Galya Diment in the Times Literary Supplement:
Dostoevsky had “grand mal” seizures; mine were the simple partial ones. And they may have made me a much more discerning reader of the very same Nabokov who was the subject of the conference where my first seizure took place. I write about Nabokov and teach him every year, which means that I constantly re-read him (“One cannot read a book”, Nabokov famously advised his students; “one can only re-read it”). And certain passages in his autobiographical and fictional writings – amounting overall to a kind of obsession – started to come into sharper focus: he, too, must have suffered from some form of epilepsy.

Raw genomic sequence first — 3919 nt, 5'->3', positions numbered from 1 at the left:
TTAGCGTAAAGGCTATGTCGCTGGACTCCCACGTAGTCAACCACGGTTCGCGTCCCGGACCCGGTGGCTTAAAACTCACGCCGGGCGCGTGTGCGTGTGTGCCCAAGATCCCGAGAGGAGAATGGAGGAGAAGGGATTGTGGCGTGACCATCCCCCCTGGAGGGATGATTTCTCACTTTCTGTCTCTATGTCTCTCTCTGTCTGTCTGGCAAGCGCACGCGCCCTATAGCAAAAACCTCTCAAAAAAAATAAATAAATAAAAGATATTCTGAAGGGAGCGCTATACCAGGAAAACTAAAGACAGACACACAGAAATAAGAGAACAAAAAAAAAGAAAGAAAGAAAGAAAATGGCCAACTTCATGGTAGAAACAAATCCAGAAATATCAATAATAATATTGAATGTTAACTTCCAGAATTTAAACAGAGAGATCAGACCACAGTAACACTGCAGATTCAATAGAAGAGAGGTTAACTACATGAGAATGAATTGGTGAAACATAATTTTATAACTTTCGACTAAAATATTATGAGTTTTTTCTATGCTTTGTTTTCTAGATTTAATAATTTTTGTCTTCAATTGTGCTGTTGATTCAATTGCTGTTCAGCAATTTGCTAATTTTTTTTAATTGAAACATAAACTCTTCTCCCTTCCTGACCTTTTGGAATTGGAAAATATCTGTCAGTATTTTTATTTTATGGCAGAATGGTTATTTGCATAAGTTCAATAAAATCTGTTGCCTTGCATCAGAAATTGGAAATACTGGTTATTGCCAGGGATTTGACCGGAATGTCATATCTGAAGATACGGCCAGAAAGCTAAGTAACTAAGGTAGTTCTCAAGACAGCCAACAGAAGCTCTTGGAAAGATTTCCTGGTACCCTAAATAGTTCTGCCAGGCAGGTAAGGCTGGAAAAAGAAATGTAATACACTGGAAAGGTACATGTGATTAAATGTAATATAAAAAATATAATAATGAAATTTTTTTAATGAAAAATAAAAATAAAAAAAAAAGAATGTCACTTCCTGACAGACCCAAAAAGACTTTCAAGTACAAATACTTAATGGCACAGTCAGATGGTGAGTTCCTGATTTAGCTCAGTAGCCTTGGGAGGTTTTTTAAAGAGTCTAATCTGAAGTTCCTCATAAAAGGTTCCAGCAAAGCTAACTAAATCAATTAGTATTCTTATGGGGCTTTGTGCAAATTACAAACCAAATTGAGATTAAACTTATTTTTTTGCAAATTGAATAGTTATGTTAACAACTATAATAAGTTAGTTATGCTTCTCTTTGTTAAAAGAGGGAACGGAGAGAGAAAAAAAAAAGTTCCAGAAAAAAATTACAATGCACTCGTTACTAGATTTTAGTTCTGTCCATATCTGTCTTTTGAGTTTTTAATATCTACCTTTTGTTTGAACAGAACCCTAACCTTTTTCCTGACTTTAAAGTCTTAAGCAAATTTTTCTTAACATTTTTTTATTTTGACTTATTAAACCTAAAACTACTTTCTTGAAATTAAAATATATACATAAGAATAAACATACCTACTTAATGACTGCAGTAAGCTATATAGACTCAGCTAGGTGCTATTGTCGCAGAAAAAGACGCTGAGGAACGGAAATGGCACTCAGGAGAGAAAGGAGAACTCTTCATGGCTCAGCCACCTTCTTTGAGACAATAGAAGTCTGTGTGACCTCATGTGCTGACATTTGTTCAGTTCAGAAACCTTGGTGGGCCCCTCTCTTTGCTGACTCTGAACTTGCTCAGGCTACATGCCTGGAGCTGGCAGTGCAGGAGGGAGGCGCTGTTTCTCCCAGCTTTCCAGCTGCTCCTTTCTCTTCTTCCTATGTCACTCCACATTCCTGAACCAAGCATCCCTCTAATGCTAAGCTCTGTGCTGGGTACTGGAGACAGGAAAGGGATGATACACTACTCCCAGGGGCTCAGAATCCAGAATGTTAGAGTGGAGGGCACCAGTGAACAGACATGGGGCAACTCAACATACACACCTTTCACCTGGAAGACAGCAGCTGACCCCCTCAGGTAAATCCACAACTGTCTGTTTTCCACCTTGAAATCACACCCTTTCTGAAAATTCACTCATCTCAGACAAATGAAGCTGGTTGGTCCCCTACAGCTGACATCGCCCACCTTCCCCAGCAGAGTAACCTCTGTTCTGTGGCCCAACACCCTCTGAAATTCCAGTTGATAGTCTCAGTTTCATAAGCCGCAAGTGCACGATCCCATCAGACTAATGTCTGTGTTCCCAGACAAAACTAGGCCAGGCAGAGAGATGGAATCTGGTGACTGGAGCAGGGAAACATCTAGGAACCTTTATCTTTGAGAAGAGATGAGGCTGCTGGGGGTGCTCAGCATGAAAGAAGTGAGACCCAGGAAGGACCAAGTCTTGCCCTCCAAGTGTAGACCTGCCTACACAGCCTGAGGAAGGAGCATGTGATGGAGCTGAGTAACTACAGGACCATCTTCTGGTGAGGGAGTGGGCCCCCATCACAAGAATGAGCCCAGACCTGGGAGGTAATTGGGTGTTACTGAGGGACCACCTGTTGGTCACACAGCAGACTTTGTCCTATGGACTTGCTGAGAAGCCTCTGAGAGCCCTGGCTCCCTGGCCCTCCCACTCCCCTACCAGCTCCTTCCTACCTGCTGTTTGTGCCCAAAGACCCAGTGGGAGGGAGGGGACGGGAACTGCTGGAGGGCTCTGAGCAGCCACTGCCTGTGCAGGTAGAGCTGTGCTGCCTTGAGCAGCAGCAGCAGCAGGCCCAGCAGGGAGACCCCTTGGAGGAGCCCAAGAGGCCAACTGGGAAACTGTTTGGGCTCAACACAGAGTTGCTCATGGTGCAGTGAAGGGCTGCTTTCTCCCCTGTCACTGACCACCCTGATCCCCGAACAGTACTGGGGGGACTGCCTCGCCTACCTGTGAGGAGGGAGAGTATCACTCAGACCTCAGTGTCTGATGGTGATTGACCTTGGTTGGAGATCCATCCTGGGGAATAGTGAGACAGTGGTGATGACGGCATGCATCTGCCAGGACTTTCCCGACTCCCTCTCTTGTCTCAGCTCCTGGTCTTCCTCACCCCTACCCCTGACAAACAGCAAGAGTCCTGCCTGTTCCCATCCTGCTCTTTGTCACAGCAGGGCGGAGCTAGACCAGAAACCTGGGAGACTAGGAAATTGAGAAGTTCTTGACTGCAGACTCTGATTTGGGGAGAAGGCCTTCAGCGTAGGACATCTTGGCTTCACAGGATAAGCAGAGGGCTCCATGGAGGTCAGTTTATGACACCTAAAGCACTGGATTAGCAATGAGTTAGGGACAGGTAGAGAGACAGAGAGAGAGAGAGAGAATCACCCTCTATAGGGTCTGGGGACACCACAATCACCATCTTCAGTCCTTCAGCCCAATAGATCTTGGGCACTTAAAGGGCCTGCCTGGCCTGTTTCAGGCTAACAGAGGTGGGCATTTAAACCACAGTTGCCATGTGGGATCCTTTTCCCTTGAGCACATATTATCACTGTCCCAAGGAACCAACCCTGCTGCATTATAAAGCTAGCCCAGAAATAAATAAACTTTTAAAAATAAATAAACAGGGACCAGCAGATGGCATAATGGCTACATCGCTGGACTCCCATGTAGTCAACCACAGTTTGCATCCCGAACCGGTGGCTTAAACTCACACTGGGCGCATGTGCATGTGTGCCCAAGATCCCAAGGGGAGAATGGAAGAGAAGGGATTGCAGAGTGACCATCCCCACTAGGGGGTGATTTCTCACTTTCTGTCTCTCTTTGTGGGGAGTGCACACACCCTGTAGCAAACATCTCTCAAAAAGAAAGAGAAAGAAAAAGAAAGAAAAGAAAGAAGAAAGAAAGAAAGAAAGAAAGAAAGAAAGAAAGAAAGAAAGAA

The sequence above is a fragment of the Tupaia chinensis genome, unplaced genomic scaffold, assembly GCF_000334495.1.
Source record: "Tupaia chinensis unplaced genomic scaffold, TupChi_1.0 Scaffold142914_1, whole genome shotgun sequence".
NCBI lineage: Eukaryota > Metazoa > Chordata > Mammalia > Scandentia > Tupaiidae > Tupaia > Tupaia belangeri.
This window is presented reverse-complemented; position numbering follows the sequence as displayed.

Nabokov is, in fact, as generous in distributing epilepsy among his characters as was Dostoevsky who, as I will discuss below, may have been the main reason why the author of Lolita was not more open about his affliction. Nabokov’s personal testimonies do, however, at times approach the confessional.